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Debora M. Katz
If you teach physics to non-physics majors for a long enough time, you are bound to be asked, "Why do I need to know this?" This question may seem hostile, and so we appeal to the student’s most selfish interest and answer, "Because it is on the test," or "Because you need to it know it for the next required class." Perhaps the student’s question is born out of a genuine curiosity. It seems likely that students may want to know how the physics that they learn in our classroom fits into their experience of the world. In fact, being able to answer that question may be the single most important thing you do for your students. Many students cannot learn physics without knowing why they are required to do so.
For the moment, imagine that you are a student who hopes to become a medical doctor, an electrical engineer, or a United States senator. You are in a physics class either in high school or college, and you have just spent three hours in a laboratory measuring the kinematics of a cart. A bright, curious student is likely to wonder why such a laboratory is important. Think of the sort of answers that might satisfy you.
I think you would be more satisfied with one of these answers than with just knowing that you will be tested on the laboratory.
These are terrific answers, but what is the best way to persuade your students that these claims are true? You have probably seen the ancient Chinese proverb:
I hear and I forget
I see and I remember
I do and I understand
The proverb tells us that when our students listen to a lecture or watch us demonstrate a concept, they don’t learn as much as when they are actively engaged. You probably use some active learning techniques in your classroom, in the hope that your students will better understand important concepts such as Newton’s laws or Maxwell’s equations. But while a laboratory measuring the kinematics of a cart is likely to deepen students’ understanding of motion, such experiences do not answer your students’ most fundamental question of why they should learn these physics concepts in the first place.
Just as lecturing is not an effective way to teach physics concepts, it is not an effective way to address this fundamental question either. Case studies are active learning projects that address not only particular physics concepts, but also the importance of physics. In general a case study has two parts: a motivating or exciting setup and a challenge to be solved by the students. A student working on a case study is like Sherlock Holmes solving a mystery. The student sees the importance of the challenge and is excited to find the solution.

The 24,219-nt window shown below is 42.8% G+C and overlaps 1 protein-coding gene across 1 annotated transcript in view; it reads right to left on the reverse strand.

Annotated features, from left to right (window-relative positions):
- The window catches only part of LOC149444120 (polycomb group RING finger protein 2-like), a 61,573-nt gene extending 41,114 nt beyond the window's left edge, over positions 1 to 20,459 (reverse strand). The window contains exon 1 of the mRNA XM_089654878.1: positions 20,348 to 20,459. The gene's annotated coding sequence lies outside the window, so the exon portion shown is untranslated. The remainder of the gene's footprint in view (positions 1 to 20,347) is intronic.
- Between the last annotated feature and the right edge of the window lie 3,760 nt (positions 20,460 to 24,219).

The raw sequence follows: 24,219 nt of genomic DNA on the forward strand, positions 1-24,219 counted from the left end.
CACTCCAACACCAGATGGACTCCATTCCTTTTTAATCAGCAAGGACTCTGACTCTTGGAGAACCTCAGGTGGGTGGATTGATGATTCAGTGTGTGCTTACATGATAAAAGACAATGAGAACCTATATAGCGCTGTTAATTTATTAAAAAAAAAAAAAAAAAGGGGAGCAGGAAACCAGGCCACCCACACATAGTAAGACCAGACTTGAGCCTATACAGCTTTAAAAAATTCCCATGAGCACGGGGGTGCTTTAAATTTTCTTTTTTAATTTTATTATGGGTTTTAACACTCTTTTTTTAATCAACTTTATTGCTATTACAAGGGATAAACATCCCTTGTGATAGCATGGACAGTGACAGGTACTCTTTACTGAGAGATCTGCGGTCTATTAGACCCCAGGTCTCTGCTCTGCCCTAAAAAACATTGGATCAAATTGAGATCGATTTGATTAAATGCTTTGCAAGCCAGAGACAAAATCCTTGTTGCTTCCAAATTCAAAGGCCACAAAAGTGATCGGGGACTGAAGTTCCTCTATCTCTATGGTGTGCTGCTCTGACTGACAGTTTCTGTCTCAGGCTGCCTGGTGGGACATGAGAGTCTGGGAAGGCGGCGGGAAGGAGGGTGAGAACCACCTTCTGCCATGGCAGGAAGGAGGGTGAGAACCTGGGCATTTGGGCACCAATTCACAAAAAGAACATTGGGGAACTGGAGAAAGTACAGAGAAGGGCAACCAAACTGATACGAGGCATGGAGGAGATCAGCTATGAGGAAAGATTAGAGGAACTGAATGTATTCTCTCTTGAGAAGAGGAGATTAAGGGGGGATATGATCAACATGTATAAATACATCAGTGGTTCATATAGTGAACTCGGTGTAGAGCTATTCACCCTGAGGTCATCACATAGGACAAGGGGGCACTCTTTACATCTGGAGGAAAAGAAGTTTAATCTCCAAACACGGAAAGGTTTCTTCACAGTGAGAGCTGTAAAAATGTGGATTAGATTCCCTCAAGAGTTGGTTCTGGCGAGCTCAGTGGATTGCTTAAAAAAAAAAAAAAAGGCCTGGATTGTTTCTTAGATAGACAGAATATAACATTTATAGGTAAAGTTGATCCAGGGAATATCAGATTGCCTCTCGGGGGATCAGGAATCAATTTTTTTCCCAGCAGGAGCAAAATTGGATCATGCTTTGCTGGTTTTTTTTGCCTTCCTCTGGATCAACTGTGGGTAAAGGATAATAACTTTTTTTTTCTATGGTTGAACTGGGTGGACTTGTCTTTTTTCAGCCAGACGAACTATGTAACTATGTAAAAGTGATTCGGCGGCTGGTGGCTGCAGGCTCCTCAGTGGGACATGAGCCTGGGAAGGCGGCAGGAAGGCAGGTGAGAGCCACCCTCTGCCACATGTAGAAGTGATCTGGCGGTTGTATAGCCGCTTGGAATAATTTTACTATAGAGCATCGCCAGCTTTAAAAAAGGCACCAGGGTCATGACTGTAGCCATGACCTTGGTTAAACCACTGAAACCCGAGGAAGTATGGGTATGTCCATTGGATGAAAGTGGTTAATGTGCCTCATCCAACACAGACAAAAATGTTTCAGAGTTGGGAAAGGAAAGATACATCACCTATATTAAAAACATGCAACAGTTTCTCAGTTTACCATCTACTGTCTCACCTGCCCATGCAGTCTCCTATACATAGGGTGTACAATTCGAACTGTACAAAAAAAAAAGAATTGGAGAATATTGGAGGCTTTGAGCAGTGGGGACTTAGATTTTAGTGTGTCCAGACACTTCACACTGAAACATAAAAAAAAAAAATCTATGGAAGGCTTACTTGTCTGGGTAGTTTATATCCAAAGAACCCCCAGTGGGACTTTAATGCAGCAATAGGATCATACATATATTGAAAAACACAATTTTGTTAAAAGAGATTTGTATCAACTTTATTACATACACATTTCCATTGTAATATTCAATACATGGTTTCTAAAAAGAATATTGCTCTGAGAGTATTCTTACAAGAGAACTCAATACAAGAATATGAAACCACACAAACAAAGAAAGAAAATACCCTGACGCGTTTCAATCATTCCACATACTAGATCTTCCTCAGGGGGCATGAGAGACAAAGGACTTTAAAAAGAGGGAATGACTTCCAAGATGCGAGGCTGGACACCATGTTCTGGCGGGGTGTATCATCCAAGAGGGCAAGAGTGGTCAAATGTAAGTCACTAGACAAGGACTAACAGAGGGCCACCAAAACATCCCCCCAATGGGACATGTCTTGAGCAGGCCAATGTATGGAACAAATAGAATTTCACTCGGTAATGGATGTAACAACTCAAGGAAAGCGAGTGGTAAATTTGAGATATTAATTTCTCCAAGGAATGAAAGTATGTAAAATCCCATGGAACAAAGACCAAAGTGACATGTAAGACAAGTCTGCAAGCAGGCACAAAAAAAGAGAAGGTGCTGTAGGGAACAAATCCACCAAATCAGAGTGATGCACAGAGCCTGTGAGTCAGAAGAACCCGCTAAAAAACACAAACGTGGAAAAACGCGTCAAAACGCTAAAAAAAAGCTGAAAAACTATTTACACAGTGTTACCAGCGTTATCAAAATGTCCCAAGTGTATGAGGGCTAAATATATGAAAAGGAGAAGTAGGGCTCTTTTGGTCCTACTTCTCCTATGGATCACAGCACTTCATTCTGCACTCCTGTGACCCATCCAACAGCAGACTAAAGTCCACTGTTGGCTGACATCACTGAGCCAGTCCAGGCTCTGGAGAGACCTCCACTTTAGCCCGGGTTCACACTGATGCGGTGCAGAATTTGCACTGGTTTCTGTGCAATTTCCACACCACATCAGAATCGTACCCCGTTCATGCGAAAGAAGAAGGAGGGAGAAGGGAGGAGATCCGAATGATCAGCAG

A case study may be used to draw a connection between the concepts learned in the classroom and challenges faced in the outside world. For example, suppose a trucking company is being sued because one of its drivers collided with a car. Based on data taken at the scene and reported in a newspaper article, students can determine whether the truck driver was exceeding the speed limit. The motivation is making sure that justice is done. The challenge is for students to find the driver’s speed. Such a case study shows students that the basic (and sometimes boring) concepts they learn in our laboratories make a difference in people’s lives. (Will the trucking company lose the suit?)
A case study may also be used to show the importance and the process of scientific discovery. For example, a case may include an imaginary dialogue between historic figures such as Galileo and Aristotle. Aristotle would argue that a force is required to keep an object in motion. Galileo would disagree; he would argue that a net force will cause the object to accelerate. The debate is exciting. Students are challenged to evaluate each figure’s argument. Working through the same struggle that took people more than a millennium to sort out helps students to see the important place of science in human understanding.
This particular case study works nicely as an introduction to a kinematics (or dynamics) laboratory. In order to understand the difference between Aristotle’s and Galileo’s theories, students learn to take friction into account as a source of error. Then they are better able to distinguish between laboratory errors and human mistakes.
There is another benefit to using a case study that involves fictional dialogue; it allows students to address their own preconceptions. It is possible to include many common preconceptions in a fictional dialogue. When students work through such a case study, they learn how their preconceptions are connected to their formal study of physics. This process of connecting their preconceptions to physics concepts helps to break down the notion that there is one sort of physics used in the classroom, and another sort of physics used in the more complicated outside world.
My students wrote some of the best case studies I have seen. Whenever I teach non-physics majors, I always include a term project in which students ask and answer a question using the physics covered on our syllabus. Students are willing to tackle complicated and interesting problems when they choose the problem for themselves. The problems they choose to solve are generally more involved than any homework problem, and there is no doubt that in solving them, students see the importance of physics in their lives. Here are some examples:
Debora Katz has been teaching physics at the United States Naval Academy since 1995. She is currently working on a case-based textbook for university physics.